I ask Bill, “Do you have a mathematical mind?” “No,” he says, “I’m the dummy in the family.” Color me skeptical. To begin with, he is one of the world’s leading financiers. And I will quote Felix, who in 2000 said, “Computers are fundamentally mathematical, as is biotechnology. The problems of physics are increasingly mathematical in nature, and finance, in its global complexity, is mathematical as well.”

Bill was a rebellious kid, and he figured out how to rebel against a family of leftists: become a capitalist. He majored in economics at Chicago, whose department was a den of free-marketeers. After a stint at Bain & Company, he went to Stanford for an MBA. He then went to work for the Boston Consulting Group. He was interested in Eastern Europe, and just about the only one who was. Soon, the Berlin Wall fell, and Browder was off to the races.

These days, he goes around the world campaigning for “Magnitsky acts” — laws in honor of the murdered lawyer. These laws apply sanctions to human-rights abusers in Russia. They freeze their assets and deny them visas. There are now five Magnitsky acts, the latest having been adopted by Lithuania in November. The first was the American act, adopted in 2012. Boris Nemtsov, looking on in the House gallery, called it “the most pro-Russian law ever enacted by a foreign government.” What he meant, of course, was that those who persecuted, stole from, and killed Russians were at last being penalized, in some fashion. No longer would these thugs and thieves operate with impunity.

Nemtsov, you recall, was the leader of the opposition to Putin in Russia — murdered in 2015 within sight of the Kremlin.

Bill Browder has gotten under Putin’s skin. Putin denounces him, by name. And harasses him day after day. On a recent morning, Browder was late in calling me because he had to deal with something new: A Russian court had sentenced him, in absentia, to nine years in prison. The charge: deliberate bankruptcy and tax evasion. But Browder has had to deal with far worse.

In an act of shocking gall, the Russian state is investigating Browder for the murder of Magnitsky — and three other men. Thus do the murderers finger the champion of the murdered. The word “Kafkaesque” can’t possibly cover it. Putin’s predecessors in the KGB would grin in admiration.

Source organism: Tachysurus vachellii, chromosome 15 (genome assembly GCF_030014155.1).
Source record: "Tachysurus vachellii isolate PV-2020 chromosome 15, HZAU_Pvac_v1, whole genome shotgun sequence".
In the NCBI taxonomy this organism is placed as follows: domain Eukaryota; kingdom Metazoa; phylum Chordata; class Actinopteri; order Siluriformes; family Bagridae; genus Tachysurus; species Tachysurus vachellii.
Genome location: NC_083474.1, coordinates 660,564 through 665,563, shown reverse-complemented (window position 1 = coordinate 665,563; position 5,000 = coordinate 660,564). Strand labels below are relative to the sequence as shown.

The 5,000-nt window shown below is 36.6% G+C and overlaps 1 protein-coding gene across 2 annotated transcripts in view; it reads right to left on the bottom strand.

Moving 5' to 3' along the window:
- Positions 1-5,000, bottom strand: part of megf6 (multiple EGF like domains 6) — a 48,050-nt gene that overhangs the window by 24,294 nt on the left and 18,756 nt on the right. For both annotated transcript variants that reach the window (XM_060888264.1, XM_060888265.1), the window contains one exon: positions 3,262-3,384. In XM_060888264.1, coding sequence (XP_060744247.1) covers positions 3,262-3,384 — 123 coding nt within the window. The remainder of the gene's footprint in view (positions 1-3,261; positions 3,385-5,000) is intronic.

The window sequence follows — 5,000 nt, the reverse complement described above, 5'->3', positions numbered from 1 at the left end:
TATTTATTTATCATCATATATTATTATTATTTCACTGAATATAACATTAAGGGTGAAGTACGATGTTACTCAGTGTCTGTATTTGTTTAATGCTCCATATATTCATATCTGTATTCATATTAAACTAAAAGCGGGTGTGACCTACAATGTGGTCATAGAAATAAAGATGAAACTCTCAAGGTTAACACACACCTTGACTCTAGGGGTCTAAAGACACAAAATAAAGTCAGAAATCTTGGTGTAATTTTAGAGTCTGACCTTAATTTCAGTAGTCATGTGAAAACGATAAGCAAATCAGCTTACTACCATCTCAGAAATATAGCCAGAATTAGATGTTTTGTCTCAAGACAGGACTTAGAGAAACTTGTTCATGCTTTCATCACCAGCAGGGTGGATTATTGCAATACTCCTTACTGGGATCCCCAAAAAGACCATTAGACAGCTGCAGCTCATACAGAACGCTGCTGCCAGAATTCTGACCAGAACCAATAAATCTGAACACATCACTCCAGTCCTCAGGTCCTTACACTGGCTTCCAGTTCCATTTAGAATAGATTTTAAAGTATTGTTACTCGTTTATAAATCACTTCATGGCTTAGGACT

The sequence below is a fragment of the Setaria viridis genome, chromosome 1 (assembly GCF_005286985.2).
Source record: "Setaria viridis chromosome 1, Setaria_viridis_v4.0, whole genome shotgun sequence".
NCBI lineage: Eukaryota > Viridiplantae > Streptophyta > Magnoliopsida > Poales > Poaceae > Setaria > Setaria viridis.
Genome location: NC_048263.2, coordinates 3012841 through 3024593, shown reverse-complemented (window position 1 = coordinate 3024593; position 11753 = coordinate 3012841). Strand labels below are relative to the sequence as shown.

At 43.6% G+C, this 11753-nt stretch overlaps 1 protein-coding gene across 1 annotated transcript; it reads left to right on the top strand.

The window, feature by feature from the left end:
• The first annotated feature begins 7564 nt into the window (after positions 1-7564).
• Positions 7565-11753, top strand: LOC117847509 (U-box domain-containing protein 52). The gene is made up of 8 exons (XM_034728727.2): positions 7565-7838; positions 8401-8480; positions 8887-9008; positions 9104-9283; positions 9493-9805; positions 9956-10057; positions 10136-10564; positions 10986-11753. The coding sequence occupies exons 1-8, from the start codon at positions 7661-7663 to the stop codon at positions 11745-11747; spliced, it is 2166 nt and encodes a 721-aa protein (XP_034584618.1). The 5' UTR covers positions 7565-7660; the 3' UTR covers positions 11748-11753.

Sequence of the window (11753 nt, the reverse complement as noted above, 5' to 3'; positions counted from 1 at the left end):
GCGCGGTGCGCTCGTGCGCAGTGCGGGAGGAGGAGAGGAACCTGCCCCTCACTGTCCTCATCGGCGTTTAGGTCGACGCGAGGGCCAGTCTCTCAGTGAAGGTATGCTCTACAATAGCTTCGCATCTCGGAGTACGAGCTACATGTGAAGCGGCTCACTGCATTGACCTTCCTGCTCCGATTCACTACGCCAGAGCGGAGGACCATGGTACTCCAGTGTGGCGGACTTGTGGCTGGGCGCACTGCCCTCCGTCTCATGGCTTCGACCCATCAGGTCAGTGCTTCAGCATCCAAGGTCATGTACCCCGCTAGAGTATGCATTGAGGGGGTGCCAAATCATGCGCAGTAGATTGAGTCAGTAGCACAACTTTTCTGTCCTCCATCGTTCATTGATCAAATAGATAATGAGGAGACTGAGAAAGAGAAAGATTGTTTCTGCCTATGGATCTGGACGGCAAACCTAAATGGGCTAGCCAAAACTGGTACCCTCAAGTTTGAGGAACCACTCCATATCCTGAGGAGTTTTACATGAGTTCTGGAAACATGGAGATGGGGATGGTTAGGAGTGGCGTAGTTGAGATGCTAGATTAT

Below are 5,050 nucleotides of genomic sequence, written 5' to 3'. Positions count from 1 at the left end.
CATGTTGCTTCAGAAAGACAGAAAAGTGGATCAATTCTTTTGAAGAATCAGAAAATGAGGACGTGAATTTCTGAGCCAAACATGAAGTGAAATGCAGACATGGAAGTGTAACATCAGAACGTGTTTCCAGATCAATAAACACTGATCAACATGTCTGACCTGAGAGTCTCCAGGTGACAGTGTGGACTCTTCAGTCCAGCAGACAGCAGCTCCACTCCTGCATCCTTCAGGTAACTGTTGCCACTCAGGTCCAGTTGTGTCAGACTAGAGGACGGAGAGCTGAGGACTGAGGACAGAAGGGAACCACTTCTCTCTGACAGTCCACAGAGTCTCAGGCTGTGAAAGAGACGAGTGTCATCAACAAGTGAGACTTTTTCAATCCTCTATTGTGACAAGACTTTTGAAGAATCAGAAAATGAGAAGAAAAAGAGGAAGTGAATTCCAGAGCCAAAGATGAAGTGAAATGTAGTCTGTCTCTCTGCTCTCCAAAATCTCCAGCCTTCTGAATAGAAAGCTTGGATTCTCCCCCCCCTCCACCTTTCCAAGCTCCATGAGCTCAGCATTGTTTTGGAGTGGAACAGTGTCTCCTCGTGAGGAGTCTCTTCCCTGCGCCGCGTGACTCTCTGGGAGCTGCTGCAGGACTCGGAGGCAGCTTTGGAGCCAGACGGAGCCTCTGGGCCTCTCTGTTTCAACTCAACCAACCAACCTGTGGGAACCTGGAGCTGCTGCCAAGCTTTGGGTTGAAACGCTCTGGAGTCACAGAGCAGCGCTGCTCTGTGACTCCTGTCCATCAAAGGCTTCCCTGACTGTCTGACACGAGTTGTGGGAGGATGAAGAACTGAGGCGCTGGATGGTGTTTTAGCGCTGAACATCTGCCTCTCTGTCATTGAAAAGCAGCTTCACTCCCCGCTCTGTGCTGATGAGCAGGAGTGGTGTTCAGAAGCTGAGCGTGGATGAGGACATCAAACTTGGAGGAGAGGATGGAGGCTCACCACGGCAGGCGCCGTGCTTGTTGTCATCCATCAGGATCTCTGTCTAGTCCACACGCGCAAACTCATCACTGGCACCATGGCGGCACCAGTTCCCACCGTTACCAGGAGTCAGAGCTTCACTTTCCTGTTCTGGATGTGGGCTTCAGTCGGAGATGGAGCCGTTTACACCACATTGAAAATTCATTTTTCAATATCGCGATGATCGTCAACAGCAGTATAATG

Try to wrap your mind around this: The Russian state won’t concede that Magnitsky was murdered. They say he died of natural causes. Nonetheless, Bill Browder sneaked into Russia, from which he had been banned. Infiltrated the prisons. And murdered his own lawyer, Sergei Magnitsky — possibly with his bare hands.

Got it?

Three years ago, Browder published a book called “Red Notice,” relating his experiences. It is dedicated to Sergei Magnitsky, “the bravest man I’ve ever known.” Magnitsky was indeed brave — unfathomably brave, to blow the whistle on these thieves, as he did. But Browder has been brave himself. He could have walked away, tending his millions, but instead he has put himself in the crosshairs of one of the most powerful and ruthless governments on earth.

“It’s interesting,” says Browder. “I live a normal life in that I still take my kids to school and try to go on the treadmill and try to make sure everyone’s got their birthday present on time and all that. Life goes on in a normal way — 95 percent of the time.” The other 5 percent is hair-raising.

In Moscow, they have a poster hanging on a building. It shows Browder as a British manipulator — he took U.K. citizenship in 1998 — with Alexei Navalny as his little dog, on a leash. Navalny is now the leader of the political opposition to Putin. Needless to say, Navalny is banned from running for president. Here is that poster, a specimen of Soviet-style propaganda:

Why not end with yet another generation of Browders, in the person of Bill’s son Joshua? “He was clearly blessed with a great intellect at a very early age,” says Bill, not only out of paternal pride but also as a matter of simple, honest reporting. “He tended not to do the things that all the other kids were doing. He was always scheming up new ventures and ideas for how to change the world.”

A playwright — the one Bill was named after — had a line: “The first thing we do, let’s kill all the lawyers.” Well, Joshua is doing this in a way. He is an undergrad at Stanford and is figuring out how to get artificial intelligence to perform a variety of legal tasks. This will save a lot of people a lot of money. It will also cost a lot of lawyers a lot of money. In any event, Silicon Valley has a keen interest in what Josh is doing.

In an article for MIT Technology Review, Josh said, “It should never be a hassle to engage in a legal process, and it should never be a question of who can afford to pay. It should be a question of what’s the right outcome, of getting justice.” Earl Browder, possibly, would smile at that.

Joshua is a poster child, quite literally. IBM put him on a poster as a tech phenom, and that poster appeared in Times Square (New York) last summer. (See it below.) So, the family Browder presses on.